Center for Information, Society and Policy
"Under Watchful Eyes: The Technologies That Track"
October 5, 2012
"Location, location, location." No, not real estate—data. Location tracking technologies will soon be pervasive. Businesses and governments can use the technologies to follow your every move, to know when you leave your house, what route you take, for how long, and where you stop; it will be possible to record what you look at in a store, for how long, when and how, and where you eat lunch and what you order, how long you linger at the coffee machine, what desks and offices you frequent at work, and on and so on. As one data analyst put it, "We can determine where you work, how you spend your time, and with whom, and with 87% certainty where you'll be next Thursday at 5:35 p.m."
In a much publicized report, the McKinsey Global Institute claims that the systematic use of "personal location data has the potential to provide more than $800 billion in economic value to individual consumers and organizations over the next decade, in the process catalyzing the development of a wide range of innovative businesses across many sectors. Smart navigation applications alone may offer some $500 billion in value to global consumers in time and fuel saved by 2020. Geo-targeted advertising is emerging as a highly effective marketing vehicle that could represent more than 5 percent of total global advertising spending by 2020." Privacy is the price. Justice Sotomayor captured the privacy concern: "a precise, comprehensive record of a person’s public movements that reflects a wealth of detain about her familial, political, professional, religious, and sexual associations."
How do we realize the benefits while preserving sufficient privacy? Indeed, what counts as "sufficient privacy"? This conference will focus on the privacy issues created the ever-increasing use of geo-location data. The conference will analyze how decisions about the balance between privacy and benefits of information processing are made and how they should be made. It will examine the control we do and should have over our information, and the extent to which could and should use technology and the law to gain greater control. Experts participate in three panel discussions: (1) The Present and the Future examines how tracking technologies are used and will be used in the future. (2) Reaping the Benefits, Respecting Privacy considers how we can design geo-location technologies and business models to ensure sufficient respect for privacy; the session will consider what counts as "sufficient respect for privacy." (3) What Is The Right Legal Regime? examines how the law should best respond to the need to protect privacy while realizing the benefits of tracking technologies.
About the Center for Information, Society and Policy
IIT Chicago-Kent College of Law has announced the formation of the Center for Information, Society and Policy, a collaboration among public policy experts at Chicago-Kent and technology experts at Chicago-Kent's parent institution, Illinois Institute of Technology. The center will promote interdisciplinary research into privacy and information security issues raised by developing information technologies.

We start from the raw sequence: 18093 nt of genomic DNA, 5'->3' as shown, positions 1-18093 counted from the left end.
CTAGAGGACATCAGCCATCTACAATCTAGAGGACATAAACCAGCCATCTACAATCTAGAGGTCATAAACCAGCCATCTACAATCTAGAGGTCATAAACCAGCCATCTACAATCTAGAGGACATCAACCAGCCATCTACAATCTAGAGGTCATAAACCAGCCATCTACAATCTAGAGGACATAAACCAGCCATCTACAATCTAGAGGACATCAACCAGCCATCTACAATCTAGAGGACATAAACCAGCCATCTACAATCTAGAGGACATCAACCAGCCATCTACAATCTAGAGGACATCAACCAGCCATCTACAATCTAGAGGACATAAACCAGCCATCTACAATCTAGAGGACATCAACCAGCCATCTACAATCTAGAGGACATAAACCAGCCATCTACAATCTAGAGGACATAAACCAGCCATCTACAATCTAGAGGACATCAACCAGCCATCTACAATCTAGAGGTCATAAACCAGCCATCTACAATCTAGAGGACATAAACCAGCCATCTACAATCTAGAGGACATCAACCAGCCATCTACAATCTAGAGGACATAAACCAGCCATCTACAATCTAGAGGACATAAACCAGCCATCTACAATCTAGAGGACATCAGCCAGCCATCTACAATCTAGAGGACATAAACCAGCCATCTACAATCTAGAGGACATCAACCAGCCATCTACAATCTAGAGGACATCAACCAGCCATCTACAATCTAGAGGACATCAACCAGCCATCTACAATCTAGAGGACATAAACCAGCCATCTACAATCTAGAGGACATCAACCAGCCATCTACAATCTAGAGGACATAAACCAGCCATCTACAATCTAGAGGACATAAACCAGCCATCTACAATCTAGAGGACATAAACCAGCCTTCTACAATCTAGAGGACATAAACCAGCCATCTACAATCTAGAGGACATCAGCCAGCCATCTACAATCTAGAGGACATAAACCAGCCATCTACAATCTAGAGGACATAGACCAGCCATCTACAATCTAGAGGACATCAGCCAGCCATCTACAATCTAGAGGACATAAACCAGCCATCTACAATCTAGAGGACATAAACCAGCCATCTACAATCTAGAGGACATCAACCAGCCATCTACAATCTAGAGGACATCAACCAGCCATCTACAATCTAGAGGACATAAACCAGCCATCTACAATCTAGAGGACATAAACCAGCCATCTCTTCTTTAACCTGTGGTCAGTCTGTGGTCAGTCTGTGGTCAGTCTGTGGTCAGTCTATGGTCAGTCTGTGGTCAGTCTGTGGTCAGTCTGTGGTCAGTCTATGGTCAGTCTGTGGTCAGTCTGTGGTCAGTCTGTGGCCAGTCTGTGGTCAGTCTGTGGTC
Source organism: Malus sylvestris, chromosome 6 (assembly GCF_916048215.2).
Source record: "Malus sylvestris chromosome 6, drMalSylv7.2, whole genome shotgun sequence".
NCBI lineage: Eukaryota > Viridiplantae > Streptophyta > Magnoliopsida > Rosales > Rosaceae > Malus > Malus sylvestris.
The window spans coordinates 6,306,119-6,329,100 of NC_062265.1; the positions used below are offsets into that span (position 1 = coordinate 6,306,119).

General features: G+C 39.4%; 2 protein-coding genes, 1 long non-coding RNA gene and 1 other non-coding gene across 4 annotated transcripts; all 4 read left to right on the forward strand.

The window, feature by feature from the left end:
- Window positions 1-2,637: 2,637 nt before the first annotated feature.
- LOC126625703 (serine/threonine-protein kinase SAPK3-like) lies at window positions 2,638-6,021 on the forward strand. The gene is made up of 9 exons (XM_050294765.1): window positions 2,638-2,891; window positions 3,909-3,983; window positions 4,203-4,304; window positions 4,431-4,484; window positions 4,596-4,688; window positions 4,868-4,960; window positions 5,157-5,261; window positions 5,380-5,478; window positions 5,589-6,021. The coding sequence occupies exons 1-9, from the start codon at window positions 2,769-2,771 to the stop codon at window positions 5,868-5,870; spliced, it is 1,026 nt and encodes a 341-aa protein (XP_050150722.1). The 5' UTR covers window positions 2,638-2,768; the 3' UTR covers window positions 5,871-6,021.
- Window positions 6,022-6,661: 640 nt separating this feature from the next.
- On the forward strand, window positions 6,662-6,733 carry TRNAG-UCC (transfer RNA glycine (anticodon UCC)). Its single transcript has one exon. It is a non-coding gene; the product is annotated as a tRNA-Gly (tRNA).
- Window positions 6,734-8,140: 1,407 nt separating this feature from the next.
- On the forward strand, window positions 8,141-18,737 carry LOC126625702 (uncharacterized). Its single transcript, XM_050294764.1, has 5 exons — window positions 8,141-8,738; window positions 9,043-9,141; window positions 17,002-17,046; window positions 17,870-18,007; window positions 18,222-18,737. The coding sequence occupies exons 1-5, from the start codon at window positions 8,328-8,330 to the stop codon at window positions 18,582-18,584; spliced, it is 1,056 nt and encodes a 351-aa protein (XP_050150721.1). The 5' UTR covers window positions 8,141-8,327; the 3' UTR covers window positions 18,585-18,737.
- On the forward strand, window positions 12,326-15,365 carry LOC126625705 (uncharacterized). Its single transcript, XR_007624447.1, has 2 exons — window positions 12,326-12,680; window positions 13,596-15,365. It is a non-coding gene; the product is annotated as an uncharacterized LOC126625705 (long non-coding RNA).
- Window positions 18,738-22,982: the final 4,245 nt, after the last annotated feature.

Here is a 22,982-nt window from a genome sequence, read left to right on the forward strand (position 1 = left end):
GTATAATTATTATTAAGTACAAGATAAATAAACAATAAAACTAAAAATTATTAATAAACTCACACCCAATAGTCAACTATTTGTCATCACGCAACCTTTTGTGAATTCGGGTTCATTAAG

The new center will pool the expertise of computer scientists, psychologists, lawyers, business experts, and theorists in systems design and human/system interfaces. Emphasis will be placed on forging a shared understanding of the problems at hand and a common language with which to discuss and analyze proposed solutions.
"All too often, policy in the area of information security and privacy has been suggested by attorneys and legislators who lack a sufficient grasp of technological possibilities and limitations," said Chicago-Kent Dean Harold J. Krent. "Conversely, policy advocated by computer scientists generally has been unleavened by legal minds or other public policy analysis.
"Accordingly, prevailing policy analysis often fails to come to grips with either technological or legal constraints, leading to wrong turns in a number of important areas, including regulation of file sharing and regulation of online advertising."
Interdisciplinary task forces will focus on critical, unsolved policy problems that threaten to stymie the full economic potential of the technologies involved. For example, one task force will focus on understanding the psychology of risk assessment in the design of Internet security procedures, combining the expertise of psychologists, computer scientists, and lawyers to assess the ramifications of assigning liability to particular actors once security is compromised.
Another task force will focus on the problem of controlling computer viruses and the challenges of reaching consensus on whether Internet service providers should prevent individuals from accessing the Internet without an updated operating system and virus protection system.
Additional task forces will bring interdisciplinary approaches to problems stemming from cross-border migration of data, the increased ability of governmental and private parties to track usage of mobile electronic services, and the continuing challenges in data mining.
As an engineering-oriented university with top-rated academic units in the relevant areas, IIT brings considerable expertise to this initiative. Indeed, the U.S. Department of Justice some 10 years ago requested that IIT computer scientists and law professors come together to study the operation of the FBI's Internet wiretap tool, then called "Carnivore." The report helped lay the groundwork for substantial revision of FBI methodology in capturing email traffic.